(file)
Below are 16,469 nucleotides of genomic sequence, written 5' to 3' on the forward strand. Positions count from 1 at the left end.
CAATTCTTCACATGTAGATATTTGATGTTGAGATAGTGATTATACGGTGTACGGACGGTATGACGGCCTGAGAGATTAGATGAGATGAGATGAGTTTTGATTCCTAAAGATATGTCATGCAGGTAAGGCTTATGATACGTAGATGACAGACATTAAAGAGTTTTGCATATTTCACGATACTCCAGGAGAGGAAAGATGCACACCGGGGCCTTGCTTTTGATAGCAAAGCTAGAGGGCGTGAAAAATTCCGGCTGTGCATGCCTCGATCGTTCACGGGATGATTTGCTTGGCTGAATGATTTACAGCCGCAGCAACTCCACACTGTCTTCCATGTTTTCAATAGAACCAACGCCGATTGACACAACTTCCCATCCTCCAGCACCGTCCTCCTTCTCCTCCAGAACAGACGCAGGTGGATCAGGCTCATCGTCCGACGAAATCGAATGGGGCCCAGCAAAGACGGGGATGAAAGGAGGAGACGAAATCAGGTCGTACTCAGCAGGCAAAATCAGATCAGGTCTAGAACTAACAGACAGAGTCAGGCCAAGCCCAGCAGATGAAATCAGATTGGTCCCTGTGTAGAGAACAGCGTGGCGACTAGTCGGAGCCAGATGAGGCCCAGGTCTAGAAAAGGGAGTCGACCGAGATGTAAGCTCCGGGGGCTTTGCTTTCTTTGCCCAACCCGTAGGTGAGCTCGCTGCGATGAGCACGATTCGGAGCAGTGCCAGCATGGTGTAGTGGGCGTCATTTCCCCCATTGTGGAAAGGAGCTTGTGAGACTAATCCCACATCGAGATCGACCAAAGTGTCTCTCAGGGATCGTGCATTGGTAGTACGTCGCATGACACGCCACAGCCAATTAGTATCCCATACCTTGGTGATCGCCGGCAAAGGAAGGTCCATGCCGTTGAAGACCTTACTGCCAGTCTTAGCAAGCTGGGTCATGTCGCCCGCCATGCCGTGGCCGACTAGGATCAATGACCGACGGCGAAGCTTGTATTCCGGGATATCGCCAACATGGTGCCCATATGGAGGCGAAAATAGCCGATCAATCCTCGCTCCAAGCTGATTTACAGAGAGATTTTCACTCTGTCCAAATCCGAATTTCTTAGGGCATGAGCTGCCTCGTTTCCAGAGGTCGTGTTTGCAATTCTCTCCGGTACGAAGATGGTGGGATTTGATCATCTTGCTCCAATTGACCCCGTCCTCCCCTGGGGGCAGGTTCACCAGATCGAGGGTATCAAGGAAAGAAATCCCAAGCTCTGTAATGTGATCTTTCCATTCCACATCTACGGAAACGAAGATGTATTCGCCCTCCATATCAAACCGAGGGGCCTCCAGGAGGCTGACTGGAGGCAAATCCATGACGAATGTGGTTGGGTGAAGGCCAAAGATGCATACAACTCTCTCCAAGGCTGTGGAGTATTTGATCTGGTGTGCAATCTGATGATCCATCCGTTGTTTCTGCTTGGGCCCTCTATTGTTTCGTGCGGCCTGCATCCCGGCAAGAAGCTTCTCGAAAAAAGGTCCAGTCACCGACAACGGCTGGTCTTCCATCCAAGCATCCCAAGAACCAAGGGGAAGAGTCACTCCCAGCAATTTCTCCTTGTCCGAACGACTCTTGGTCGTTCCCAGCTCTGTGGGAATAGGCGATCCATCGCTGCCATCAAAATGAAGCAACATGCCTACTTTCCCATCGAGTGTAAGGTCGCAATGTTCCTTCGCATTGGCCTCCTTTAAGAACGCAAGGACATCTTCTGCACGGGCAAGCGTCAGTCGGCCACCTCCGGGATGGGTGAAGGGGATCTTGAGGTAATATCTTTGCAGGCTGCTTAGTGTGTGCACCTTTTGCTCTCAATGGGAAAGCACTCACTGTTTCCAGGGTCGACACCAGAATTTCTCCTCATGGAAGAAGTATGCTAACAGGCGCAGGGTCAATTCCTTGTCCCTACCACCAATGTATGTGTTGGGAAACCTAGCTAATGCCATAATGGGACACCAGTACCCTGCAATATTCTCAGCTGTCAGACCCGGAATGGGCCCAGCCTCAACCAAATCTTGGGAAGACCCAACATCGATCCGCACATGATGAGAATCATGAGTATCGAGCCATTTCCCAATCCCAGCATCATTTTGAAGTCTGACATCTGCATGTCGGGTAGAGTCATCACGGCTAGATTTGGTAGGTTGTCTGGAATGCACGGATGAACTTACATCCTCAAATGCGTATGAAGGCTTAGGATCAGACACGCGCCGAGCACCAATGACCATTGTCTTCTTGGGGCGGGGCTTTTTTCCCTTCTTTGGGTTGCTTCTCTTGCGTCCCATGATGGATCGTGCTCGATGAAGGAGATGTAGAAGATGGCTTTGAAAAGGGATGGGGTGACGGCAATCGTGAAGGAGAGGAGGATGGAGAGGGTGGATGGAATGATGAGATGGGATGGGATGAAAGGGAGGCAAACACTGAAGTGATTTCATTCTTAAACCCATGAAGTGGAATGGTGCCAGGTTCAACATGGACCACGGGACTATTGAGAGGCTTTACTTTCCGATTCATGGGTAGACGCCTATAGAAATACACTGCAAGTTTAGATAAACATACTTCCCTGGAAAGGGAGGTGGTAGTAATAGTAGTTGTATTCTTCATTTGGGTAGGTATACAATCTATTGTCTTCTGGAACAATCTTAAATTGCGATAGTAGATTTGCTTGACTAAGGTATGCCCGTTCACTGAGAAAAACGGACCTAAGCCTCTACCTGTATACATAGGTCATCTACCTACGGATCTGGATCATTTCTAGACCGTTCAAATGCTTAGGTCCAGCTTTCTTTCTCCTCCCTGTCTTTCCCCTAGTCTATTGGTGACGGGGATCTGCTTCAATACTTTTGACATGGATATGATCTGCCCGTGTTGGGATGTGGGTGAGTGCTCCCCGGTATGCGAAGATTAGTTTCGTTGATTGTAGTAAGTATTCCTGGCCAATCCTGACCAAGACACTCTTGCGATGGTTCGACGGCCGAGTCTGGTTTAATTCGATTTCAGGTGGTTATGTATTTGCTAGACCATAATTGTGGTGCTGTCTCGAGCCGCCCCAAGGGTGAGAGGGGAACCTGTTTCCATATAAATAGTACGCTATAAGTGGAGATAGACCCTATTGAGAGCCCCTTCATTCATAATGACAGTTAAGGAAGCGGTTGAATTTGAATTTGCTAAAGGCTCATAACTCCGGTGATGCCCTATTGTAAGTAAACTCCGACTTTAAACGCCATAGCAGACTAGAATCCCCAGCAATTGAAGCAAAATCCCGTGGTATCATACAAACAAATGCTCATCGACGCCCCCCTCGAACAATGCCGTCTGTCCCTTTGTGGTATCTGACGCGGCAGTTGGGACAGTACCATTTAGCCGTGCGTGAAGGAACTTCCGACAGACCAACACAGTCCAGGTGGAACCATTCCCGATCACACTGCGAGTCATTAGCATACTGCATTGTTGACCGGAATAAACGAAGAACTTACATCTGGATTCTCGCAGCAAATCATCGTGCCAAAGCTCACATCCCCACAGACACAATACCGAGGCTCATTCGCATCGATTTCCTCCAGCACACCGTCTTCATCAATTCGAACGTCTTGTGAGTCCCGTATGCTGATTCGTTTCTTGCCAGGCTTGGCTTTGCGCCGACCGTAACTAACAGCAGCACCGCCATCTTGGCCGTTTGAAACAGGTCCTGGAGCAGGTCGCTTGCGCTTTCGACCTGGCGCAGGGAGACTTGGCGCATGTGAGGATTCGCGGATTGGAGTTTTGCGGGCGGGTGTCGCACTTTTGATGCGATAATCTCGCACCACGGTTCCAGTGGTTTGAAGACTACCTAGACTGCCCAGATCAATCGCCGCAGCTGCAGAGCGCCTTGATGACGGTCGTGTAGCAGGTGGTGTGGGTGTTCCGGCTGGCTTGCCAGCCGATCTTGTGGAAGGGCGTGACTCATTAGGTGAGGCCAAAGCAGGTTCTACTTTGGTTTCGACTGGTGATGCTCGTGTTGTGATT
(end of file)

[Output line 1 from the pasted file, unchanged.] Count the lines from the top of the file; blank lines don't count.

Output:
Below are 16,469 nucleotides of genomic sequence, written 5' to 3' on the forward strand. Positions count from 1 at the left end.